We spent the night at a place owned by Henry the Swiss baker just outside Marsabit. Henry moved here 35 years ago, married and has 7 kids with a local woman. To look at Henry you’d think he just stepped out of the Alps or off the set of that TV series “Heidi’. Here we camped and were well looked after. The next morning we set out early for the remaining 120 km of dirt road. This part was just as bad but if the road had been wet it would have been a hell of a lot worse. Luckily I only had one close call on this section. To have an accident here could set you back weeks if not months.

Completely exhausted and soaked wet from a sudden downpour we  pulled into a lodge just off the road for a well deserved rest. Unfortunately the mosquitoes had other ideas and kept me awake most of the night. I’ve not being taking mosquito tablets mainly because they are poison so I have to do my best to deter these bastarding things from sucking my blood and laying their eggs in me. Sometimes that involves staying up half the night.

From here we rode 320 km in the terenchal  rain through the mountains. We crossed the equator twice while making our way to hell’s gate national park. As we approached the weather cleared and the place dried up. When we reached the park entrance I discovered that motorcycle’s aren’t allowed inside because they are too noisy. Trucks are allowed inside though. They finally gave in to our pressure and decided to let me enter if Gianni towed me and I didn’t start the bike. So off we went me in tow through the dust roads off to a camping area. By the time I got there I was about 10 kg heavier with the dust that was kicked up by Gianni’s van.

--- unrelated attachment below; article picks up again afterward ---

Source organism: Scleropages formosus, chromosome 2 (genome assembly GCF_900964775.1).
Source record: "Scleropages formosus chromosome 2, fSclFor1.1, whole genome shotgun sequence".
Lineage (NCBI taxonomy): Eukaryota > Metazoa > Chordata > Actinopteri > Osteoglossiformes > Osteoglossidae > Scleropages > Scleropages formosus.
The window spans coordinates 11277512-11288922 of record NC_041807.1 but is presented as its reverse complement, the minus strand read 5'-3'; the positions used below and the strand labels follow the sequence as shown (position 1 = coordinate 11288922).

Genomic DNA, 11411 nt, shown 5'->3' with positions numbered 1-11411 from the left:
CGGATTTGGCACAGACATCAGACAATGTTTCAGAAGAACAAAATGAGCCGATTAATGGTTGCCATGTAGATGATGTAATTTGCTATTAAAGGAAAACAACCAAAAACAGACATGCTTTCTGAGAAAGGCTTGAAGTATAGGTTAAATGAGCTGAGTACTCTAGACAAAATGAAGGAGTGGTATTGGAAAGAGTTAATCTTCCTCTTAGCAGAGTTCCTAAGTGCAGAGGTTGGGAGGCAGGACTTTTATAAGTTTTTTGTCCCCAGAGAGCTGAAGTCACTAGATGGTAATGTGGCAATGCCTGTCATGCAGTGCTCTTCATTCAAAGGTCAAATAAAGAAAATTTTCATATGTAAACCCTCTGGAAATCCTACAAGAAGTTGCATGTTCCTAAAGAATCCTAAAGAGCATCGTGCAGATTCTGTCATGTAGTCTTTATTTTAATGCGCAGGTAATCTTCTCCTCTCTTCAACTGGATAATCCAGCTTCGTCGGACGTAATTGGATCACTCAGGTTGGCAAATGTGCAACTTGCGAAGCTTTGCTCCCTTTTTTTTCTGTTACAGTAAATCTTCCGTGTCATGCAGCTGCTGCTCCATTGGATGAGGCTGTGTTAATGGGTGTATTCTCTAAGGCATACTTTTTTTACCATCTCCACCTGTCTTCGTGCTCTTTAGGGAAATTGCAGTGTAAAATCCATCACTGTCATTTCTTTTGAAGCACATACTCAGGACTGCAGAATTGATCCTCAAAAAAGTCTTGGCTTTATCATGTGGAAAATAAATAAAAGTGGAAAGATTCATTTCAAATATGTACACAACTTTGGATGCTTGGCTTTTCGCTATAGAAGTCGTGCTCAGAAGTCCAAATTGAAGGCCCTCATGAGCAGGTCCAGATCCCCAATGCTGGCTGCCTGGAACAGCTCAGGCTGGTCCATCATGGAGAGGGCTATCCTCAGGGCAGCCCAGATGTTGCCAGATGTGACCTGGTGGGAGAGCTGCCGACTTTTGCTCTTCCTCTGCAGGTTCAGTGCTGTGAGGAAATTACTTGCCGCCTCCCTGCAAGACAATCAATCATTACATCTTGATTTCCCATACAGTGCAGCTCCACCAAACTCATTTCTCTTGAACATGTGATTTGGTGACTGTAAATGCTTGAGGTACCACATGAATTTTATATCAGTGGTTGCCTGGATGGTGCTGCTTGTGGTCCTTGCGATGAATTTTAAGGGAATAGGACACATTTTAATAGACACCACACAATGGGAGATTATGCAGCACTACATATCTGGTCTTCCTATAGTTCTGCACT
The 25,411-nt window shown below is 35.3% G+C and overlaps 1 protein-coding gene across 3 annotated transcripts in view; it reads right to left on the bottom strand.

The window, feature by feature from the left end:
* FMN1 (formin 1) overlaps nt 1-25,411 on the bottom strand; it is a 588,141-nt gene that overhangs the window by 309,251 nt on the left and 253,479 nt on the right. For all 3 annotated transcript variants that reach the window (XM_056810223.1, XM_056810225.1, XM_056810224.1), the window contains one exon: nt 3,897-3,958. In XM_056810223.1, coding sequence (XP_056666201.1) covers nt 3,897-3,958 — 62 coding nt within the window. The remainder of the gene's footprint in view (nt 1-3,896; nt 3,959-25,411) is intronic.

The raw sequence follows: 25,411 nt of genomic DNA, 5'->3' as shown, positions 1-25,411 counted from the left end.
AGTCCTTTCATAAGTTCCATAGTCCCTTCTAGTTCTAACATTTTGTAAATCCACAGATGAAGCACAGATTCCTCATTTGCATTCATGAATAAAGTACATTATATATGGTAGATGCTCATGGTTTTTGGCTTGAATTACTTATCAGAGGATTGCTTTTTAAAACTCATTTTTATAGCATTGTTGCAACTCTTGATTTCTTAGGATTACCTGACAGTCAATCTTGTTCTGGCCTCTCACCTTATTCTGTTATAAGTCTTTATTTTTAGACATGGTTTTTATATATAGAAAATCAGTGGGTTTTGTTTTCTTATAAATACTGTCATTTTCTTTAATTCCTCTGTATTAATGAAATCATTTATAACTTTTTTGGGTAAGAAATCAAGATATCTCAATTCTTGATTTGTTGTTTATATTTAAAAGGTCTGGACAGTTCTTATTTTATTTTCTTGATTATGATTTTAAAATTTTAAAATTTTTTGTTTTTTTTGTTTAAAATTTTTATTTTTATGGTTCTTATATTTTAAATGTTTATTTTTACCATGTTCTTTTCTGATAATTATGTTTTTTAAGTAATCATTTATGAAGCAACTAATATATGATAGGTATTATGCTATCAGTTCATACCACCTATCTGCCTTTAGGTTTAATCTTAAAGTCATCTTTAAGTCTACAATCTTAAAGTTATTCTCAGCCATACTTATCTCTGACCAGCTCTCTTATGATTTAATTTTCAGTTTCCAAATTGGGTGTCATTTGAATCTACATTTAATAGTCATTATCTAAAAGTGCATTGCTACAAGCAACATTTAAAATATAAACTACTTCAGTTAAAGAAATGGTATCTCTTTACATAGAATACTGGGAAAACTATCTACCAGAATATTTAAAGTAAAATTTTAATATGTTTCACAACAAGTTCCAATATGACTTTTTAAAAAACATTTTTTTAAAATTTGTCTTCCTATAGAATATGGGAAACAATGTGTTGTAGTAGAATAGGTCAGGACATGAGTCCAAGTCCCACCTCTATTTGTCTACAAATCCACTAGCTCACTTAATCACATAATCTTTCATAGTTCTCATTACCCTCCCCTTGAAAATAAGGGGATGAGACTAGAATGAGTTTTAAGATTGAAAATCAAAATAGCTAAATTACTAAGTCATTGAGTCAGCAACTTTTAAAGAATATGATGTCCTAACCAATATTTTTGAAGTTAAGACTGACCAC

We camped on the side of a cliff overlooking paddocks of zebra, giraffe, warthogs and gazelle to mention a few. Here we made dinner, lit a fire and had a great night. Then next morning I jumped in Gianni’s van and we explored the park fully before I had to get towed back out. At the park entrance I started the bike once again and headed for the capital of Kenya, to Nairobi.

I spent 3 nights in Nairobi at a place called Wild Beast lodge. I had some work to do on the bike at Jungle Junction a few km away. It was nice to spend a few days hanging out with a few other overlanders while getting some advice and travel tips. I had the bike serviced and replaced my front tire. It’s nice to have no movement in the handlebars once again.

I said good bye to Gianni and Fabi as they were heading to the coast of Kenya and I was heading on Safari. It was great travelling with ye guys, best of luck for the rest of the trip. From here I headed off alone to the border on one of the worst roads I have ever experienced. The shortcut I was advised took me through what I suspect to be one of the worst parts of town. All I could here was Mazumbo, Mazumbo from the people in the street as I rode by. The road had more holes in it than tar which made it real slow going as well. I finally reached the Tanzanian border around 1pm happy to be leaving Kenya. I was really sick of watching my back the whole time.